Thursday, March 24, 2022

Slice of Life #22: Day 24: Making Pierogi

 For the month of March, each day I am writing and posting a slice of my life, hosted by Two Writing Teachers. 

Slice of Life #22: Day 24: 
Making Pierogi

"Want to make pierogi?" I asked Isaac, my teenage son. 

He eagerly nodded a yes. 

"Pierogi are sooooo good." 

I smiled. Until that day, he had only had pierogi, also known as Polish Dumplings, from the frozen food aisle. In my opinion, frozen food is never a close comparison to the real thing.  

"I bet you will love pierogi that isn't frozen and processed, Isaac." 

Our cooking day was a frigid Saturday afternoon back in January. It was a quiet and rare day, just the two of us - the perfect day to try a new recipe.

"I'm a little nervous as I have never made it from scratch before. I guess we order pizza if it's a flop." I offered. 

I handed him my tattered copy of Leanne Brown's Good and Cheap and instructed him to search for the pierogi recipe. Next I reminded Isaac that the biggest cooking mistakes have been made when I have not taken the time to read the entire recipe before getting started.

Isaac read the recipe and slyly remarked, "we can handle this, Mom." 

In the next few moments I placed the flour, yogurt, salt, and eggs on the counter. I handed my son five Russet potatoes to peel and cube. 

As he boiled the potato pieces, I made the dough. 

Throughout the process, we continued to return to the recipe, occasionally reading aloud the instructions, "What does it mean to have a floured surface?"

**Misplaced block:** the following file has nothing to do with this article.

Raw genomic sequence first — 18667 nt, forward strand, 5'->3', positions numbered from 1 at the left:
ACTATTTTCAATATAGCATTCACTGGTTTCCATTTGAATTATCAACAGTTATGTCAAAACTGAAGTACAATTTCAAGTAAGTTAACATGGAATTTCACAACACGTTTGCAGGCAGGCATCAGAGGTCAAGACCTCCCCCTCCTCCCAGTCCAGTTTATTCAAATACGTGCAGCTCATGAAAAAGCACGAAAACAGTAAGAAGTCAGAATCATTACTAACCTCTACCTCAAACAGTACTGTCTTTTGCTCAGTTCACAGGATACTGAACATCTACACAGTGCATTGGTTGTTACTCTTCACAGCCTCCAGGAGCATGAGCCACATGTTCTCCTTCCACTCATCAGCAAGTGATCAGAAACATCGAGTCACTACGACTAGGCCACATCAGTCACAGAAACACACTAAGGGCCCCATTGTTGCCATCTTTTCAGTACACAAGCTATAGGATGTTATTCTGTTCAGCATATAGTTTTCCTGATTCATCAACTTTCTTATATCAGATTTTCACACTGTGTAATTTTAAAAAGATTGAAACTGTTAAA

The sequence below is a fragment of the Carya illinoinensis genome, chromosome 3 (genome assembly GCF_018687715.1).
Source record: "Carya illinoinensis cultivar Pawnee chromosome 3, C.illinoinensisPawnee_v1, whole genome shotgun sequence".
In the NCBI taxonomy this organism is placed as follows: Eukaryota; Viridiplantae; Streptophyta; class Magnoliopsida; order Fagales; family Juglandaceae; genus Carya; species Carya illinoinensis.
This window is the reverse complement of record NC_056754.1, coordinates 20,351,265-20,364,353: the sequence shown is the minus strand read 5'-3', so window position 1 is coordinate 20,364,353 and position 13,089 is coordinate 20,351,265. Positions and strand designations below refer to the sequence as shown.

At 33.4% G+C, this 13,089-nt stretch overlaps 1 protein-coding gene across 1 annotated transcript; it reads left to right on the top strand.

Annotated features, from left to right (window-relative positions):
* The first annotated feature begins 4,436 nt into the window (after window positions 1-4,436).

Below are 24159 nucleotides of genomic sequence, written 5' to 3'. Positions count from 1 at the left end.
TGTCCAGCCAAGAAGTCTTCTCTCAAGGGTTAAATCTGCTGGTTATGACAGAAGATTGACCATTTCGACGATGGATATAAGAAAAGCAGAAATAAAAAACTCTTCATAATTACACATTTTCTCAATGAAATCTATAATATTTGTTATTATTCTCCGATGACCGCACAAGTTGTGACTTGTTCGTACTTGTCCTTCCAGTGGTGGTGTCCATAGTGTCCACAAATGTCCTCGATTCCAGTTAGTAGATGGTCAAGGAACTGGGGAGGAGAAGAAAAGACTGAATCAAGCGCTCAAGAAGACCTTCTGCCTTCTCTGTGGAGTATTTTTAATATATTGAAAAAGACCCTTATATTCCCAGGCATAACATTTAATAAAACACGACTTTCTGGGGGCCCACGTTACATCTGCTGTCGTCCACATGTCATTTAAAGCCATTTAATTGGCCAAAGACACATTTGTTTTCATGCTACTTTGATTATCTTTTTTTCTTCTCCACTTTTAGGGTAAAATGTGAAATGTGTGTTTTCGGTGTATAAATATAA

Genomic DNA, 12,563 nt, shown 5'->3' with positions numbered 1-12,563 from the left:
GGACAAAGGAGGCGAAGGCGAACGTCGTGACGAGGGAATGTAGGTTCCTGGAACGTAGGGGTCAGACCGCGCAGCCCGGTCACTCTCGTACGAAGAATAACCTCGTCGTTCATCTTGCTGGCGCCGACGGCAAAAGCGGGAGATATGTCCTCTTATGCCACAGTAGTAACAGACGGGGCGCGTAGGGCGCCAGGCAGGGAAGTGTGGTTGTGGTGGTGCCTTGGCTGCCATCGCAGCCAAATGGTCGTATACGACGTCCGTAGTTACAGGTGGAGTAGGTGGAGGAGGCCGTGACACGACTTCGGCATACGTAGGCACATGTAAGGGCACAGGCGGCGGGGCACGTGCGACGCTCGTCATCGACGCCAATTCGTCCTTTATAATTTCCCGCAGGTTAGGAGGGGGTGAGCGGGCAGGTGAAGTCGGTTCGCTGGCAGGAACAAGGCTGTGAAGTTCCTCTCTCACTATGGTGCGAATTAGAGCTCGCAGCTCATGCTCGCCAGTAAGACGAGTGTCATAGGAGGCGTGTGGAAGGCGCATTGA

"It's like when we make cut out cookies," I explained. "That way, the dough doesn't stick so much to the surface." 

That Saturday I taught him how to flatten out the dough with the rolling pin. We used the top of a water glass to make dozens of circle shapes. Inevitably, flour was everywhere. 

He spooned in a teaspoon of the potato mixture inside each dough circle. From there, I folded the dough over the filling, sealed and pinched the sides together with a fork. We created an assembly line. 

Plop. Fold. Seal. Fork.  

Plop. Fold. Seal. Fork.

Plop. Fold. Seal. Fork.

We continued the process until all of the ingredients were used up. Isaac and I counted up the pierogi. We made over seventy! 

The final step was to boil the pierogi. By the way, pierogi are done when they float to the top of the lightly salted water! 

Although you can eat pierogi after they are boiled, I like to sauté pierogi with a bit of butter. They tasted amazing with a little bit of sour cream.   

"You were right, Mom. Homemade pierogi taste SO much better than the frozen stuff! It was fun to make, too." 

That night we both went to bed with full bellies. Most importantly, I was so grateful for this experience of cooking pierogi with my son.

1 comment:

  1. WOW! Over 70 peroxide! That’s impressive. I’m coming to your house for dinner and cooking demonstrations. I’m impressed!


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